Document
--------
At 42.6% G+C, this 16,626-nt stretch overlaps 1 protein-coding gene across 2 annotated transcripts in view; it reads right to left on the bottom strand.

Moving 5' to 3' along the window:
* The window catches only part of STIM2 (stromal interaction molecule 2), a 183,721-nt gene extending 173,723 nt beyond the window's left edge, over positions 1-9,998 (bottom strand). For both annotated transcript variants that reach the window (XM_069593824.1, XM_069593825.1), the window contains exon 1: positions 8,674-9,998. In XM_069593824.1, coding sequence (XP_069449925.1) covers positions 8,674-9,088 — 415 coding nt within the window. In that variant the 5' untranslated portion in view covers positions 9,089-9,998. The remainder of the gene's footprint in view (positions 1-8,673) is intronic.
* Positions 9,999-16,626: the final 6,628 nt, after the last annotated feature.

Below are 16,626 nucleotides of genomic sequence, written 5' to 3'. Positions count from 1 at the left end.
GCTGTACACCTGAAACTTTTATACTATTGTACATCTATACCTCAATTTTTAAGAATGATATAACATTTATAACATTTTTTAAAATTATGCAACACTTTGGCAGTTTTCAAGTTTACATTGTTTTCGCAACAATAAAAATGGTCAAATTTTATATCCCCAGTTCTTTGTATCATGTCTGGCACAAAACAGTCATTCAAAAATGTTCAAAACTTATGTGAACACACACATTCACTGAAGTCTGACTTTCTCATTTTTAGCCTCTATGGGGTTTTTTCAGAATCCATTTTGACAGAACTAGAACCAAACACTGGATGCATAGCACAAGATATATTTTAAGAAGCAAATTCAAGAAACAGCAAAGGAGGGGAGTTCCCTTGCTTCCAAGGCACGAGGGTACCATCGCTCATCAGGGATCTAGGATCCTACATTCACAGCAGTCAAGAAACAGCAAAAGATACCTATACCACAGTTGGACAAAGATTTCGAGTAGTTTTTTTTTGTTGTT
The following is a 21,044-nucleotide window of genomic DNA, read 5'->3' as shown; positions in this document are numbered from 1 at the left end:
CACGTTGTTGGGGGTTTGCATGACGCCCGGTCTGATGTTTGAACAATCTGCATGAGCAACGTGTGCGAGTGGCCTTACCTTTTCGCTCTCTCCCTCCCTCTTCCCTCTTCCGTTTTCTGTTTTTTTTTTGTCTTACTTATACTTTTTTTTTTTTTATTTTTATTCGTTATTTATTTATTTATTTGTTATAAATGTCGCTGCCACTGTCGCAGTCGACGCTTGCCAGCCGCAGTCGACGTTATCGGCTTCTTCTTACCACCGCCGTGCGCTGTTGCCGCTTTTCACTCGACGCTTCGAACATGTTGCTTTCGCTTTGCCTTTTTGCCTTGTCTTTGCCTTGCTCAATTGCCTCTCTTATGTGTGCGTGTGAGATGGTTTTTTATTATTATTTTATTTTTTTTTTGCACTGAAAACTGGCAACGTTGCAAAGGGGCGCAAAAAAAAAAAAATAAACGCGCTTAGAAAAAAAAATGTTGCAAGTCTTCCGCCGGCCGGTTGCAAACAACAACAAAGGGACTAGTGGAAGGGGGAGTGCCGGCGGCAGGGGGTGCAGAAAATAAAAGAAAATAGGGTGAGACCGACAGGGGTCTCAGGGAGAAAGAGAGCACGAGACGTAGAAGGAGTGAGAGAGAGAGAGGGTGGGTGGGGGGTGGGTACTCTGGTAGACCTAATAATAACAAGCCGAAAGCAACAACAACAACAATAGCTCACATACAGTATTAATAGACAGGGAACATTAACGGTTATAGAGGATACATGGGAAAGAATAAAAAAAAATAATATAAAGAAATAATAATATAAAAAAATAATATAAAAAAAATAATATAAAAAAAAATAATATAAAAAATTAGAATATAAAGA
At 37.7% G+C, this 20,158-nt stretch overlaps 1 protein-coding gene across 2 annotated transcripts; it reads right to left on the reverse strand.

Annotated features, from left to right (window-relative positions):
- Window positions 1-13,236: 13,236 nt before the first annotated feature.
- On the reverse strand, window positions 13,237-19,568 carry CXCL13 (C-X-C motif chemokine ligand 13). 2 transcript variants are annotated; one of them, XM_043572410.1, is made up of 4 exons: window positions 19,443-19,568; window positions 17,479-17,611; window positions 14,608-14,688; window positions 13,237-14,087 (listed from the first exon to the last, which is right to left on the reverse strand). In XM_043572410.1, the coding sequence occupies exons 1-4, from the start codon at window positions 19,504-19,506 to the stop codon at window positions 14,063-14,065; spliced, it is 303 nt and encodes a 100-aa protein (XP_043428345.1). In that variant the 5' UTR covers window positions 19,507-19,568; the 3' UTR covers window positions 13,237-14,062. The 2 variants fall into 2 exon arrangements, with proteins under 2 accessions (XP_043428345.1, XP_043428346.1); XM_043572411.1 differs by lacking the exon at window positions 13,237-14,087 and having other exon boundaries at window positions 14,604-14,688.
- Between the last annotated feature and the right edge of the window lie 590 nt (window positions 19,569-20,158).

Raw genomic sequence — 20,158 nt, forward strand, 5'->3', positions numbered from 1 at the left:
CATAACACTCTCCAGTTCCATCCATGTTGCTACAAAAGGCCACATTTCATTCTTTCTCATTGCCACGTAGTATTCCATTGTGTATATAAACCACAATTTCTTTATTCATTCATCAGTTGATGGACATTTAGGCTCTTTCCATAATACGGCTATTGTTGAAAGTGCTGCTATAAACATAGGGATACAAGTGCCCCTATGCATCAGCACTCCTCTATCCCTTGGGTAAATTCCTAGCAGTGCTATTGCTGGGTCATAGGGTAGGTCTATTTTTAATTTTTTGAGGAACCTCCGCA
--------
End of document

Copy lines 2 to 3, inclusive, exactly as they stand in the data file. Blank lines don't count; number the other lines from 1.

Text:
Moving 5' to 3' along the window:
* The window catches only part of STIM2 (stromal interaction molecule 2), a 183,721-nt gene extending 173,723 nt beyond the window's left edge, over positions 1-9,998 (bottom strand). For both annotated transcript variants that reach the window (XM_069593824.1, XM_069593825.1), the window contains exon 1: positions 8,674-9,998. In XM_069593824.1, coding sequence (XP_069449925.1) covers positions 8,674-9,088 — 415 coding nt within the window. In that variant the 5' untranslated portion in view covers positions 9,089-9,998. The remainder of the gene's footprint in view (positions 1-8,673) is intronic.